The expectation by Denmark comes after targeted measures were suspended for eight individuals whom the EU had said were among those behind human rights violations in Zimbabwe. The EU imposed the targeted measures on 192 individuals and 87 corporations after expressing grave concerns over human rights abuses in Zimbabwe in 2002.
President Robert Mugabe, his wife Grace and the Zimbabwe Defence Industries remain on the list.
In an exclusive interview with The Zimbabwean, the chargé d’affaires at the Danish embassy, Erik Brogger Rasmussen, said it was high time relationships between Zimbabwe and the EU were put back onto an even keel.
“The process has been going on for some time and we hope that we will be able to normalise the relations. I think it will be beneficial to both sides because no country would like to be in conflict with another country. We would like to have friendly rather than hostile relations,” said Rasmussen.
He said his country was eager to initiate increased development cooperation in Zimbabwe. Following Zimbabwe’s adoption of a new constitution last year, Denmark pledged to increase its aid to Zimbabwe.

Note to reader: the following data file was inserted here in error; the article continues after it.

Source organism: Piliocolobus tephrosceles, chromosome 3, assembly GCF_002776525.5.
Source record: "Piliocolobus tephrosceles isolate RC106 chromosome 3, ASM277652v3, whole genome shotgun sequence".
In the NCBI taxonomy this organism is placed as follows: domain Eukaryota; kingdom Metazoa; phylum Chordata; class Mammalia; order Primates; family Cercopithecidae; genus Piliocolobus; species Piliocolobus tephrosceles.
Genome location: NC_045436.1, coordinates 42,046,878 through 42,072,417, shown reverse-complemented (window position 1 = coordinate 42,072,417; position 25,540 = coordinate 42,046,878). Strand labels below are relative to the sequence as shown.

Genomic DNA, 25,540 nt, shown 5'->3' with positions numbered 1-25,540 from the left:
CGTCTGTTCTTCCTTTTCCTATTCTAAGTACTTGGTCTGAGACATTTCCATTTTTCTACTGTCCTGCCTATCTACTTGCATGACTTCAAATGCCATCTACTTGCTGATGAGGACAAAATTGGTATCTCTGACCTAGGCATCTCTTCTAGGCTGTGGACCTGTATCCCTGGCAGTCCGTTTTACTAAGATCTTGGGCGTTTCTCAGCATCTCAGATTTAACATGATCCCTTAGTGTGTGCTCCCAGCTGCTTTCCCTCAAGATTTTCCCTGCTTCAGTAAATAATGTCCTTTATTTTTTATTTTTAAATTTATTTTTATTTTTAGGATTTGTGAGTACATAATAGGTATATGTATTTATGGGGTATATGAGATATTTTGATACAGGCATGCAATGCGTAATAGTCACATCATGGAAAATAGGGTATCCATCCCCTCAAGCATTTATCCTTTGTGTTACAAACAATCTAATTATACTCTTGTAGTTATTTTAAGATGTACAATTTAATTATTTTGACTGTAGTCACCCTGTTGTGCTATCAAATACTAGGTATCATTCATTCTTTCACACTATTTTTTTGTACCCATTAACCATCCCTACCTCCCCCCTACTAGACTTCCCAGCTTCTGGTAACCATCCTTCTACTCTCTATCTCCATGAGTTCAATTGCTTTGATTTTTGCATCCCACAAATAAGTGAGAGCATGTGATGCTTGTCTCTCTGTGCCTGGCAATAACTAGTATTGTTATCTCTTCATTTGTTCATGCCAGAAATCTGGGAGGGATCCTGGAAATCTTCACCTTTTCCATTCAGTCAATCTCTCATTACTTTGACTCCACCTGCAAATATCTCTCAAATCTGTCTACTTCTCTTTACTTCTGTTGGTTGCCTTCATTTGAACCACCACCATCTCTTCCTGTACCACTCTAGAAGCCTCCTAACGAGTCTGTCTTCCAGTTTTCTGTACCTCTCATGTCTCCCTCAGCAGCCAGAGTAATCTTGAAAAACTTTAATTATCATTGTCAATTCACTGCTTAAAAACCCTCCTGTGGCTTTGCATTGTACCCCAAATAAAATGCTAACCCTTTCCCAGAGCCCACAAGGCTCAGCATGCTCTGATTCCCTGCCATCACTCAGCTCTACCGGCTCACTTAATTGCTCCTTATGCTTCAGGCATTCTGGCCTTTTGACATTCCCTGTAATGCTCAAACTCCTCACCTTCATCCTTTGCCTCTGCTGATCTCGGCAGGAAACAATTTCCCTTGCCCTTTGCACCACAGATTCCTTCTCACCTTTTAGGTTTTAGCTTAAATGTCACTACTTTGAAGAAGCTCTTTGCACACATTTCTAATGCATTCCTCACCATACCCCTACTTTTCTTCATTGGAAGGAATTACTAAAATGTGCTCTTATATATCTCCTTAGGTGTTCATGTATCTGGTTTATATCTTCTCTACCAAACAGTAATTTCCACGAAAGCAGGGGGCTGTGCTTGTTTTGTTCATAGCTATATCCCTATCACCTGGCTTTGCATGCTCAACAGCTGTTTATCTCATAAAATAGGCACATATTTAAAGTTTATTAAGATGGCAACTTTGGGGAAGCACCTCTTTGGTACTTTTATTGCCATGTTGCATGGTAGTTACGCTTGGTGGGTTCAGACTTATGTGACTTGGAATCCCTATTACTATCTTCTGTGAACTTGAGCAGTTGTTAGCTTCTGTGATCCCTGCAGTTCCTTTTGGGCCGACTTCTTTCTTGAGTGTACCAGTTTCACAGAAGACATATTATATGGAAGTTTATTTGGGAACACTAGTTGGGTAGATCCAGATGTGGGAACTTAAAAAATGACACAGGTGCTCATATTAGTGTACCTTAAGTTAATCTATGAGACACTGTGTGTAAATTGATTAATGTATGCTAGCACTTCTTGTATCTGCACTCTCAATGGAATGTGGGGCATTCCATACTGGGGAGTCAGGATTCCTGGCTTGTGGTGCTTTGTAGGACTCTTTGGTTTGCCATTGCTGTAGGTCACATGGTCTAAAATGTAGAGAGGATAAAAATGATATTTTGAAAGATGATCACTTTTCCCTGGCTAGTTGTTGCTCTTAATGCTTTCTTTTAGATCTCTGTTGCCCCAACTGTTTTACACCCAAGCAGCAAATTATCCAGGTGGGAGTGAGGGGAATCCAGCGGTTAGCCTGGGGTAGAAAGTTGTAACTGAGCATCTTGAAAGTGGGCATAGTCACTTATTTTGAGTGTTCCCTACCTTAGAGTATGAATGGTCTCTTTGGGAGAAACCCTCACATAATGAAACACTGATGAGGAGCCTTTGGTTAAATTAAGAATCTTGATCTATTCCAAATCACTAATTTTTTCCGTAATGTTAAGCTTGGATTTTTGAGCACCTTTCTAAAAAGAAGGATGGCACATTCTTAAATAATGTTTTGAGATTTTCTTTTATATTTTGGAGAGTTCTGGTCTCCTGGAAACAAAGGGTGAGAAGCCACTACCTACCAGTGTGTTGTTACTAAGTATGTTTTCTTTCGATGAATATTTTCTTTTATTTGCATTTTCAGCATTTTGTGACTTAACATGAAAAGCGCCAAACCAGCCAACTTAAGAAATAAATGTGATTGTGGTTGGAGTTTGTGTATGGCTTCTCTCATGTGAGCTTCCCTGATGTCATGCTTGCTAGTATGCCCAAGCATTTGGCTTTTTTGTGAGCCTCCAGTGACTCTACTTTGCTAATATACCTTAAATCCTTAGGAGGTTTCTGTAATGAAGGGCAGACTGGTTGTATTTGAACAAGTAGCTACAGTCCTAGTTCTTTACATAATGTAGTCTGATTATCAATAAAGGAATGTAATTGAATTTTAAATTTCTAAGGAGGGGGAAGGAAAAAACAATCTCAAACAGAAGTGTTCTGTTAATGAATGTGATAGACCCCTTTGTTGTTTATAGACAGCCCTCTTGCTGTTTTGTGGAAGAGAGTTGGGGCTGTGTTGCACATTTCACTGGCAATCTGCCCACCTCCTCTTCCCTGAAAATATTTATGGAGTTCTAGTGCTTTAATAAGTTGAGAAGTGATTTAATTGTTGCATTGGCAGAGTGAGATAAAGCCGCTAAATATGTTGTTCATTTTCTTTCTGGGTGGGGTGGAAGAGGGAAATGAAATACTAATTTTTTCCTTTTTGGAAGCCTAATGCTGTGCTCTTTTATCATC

The European country further pledged to spend around $35m a year until 2015 in promoting democracy and economic growth as well as in reducing poverty.
Rasmussen said, however, that Zimbabwe needed to have clear economic policies as a way of attracting foreign direct investment in the country.
He said that, as a result of uncertainty arising from Zimbabwe’s economic policies, most foreign investors had developed cold feet as far as investing was concerned.
“We have investors who are looking for opportunities worldwide but at the moment they do not find Zimbabwe to be an attractive destination. This has nothing to do with the targeted measures but it is because of uncertainty in national policies,” he said.
Zimbabwe’s indigenisation policy, which compels foreign-owned firms with a minimum shareholding of $500,000 to cede 51 per cent of their shareholding to locals, has been blamed for the lack of foreign direct investments in the country.
European countries are of the view that the policy lacks clarity and creates uncertainty among investors who fear losing their millions if they invest in Zimbabwe.
Zanu (PF) has, however, defended the policy, saying that it seeks to economically empower the previously marginalised black majority.Post published in: News